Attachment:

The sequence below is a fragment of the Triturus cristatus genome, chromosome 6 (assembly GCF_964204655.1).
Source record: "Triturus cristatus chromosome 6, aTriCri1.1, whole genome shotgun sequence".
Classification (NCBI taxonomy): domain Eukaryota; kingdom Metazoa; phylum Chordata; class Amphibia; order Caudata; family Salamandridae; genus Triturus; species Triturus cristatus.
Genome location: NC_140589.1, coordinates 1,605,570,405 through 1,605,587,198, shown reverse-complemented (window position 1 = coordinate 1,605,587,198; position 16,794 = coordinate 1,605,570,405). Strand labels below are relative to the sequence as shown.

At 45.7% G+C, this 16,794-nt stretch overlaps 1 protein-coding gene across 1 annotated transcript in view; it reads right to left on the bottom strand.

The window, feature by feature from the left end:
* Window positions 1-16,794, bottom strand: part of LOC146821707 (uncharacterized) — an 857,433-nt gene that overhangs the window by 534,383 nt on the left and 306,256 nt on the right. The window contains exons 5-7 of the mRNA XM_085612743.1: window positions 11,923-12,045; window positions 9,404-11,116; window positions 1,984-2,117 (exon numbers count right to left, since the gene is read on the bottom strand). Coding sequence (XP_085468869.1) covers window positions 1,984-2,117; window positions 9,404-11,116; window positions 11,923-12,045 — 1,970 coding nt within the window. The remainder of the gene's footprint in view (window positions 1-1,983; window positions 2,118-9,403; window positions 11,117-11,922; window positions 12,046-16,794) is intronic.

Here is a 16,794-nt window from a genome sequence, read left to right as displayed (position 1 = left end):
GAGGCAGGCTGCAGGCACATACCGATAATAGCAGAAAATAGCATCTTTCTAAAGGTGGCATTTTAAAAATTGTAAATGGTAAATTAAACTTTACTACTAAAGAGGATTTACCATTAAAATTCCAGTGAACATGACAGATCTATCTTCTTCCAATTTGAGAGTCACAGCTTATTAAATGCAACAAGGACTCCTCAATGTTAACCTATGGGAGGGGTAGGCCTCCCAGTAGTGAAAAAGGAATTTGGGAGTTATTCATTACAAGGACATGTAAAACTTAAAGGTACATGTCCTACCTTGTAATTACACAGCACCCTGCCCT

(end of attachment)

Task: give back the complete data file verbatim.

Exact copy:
The sequence below is a fragment of the Triturus cristatus genome, chromosome 6 (assembly GCF_964204655.1).
Source record: "Triturus cristatus chromosome 6, aTriCri1.1, whole genome shotgun sequence".
Classification (NCBI taxonomy): domain Eukaryota; kingdom Metazoa; phylum Chordata; class Amphibia; order Caudata; family Salamandridae; genus Triturus; species Triturus cristatus.
Genome location: NC_140589.1, coordinates 1,605,570,405 through 1,605,587,198, shown reverse-complemented (window position 1 = coordinate 1,605,587,198; position 16,794 = coordinate 1,605,570,405). Strand labels below are relative to the sequence as shown.

At 45.7% G+C, this 16,794-nt stretch overlaps 1 protein-coding gene across 1 annotated transcript in view; it reads right to left on the bottom strand.

The window, feature by feature from the left end:
* Window positions 1-16,794, bottom strand: part of LOC146821707 (uncharacterized) — an 857,433-nt gene that overhangs the window by 534,383 nt on the left and 306,256 nt on the right. The window contains exons 5-7 of the mRNA XM_085612743.1: window positions 11,923-12,045; window positions 9,404-11,116; window positions 1,984-2,117 (exon numbers count right to left, since the gene is read on the bottom strand). Coding sequence (XP_085468869.1) covers window positions 1,984-2,117; window positions 9,404-11,116; window positions 11,923-12,045 — 1,970 coding nt within the window. The remainder of the gene's footprint in view (window positions 1-1,983; window positions 2,118-9,403; window positions 11,117-11,922; window positions 12,046-16,794) is intronic.

Here is a 16,794-nt window from a genome sequence, read left to right as displayed (position 1 = left end):
GAGGCAGGCTGCAGGCACATACCGATAATAGCAGAAAATAGCATCTTTCTAAAGGTGGCATTTTAAAAATTGTAAATGGTAAATTAAACTTTACTACTAAAGAGGATTTACCATTAAAATTCCAGTGAACATGACAGATCTATCTTCTTCCAATTTGAGAGTCACAGCTTATTAAATGCAACAAGGACTCCTCAATGTTAACCTATGGGAGGGGTAGGCCTCCCAGTAGTGAAAAAGGAATTTGGGAGTTATTCATTACAAGGACATGTAAAACTTAAAGGTACATGTCCTACCTTGTAATTACACAGCACCCTGCCCT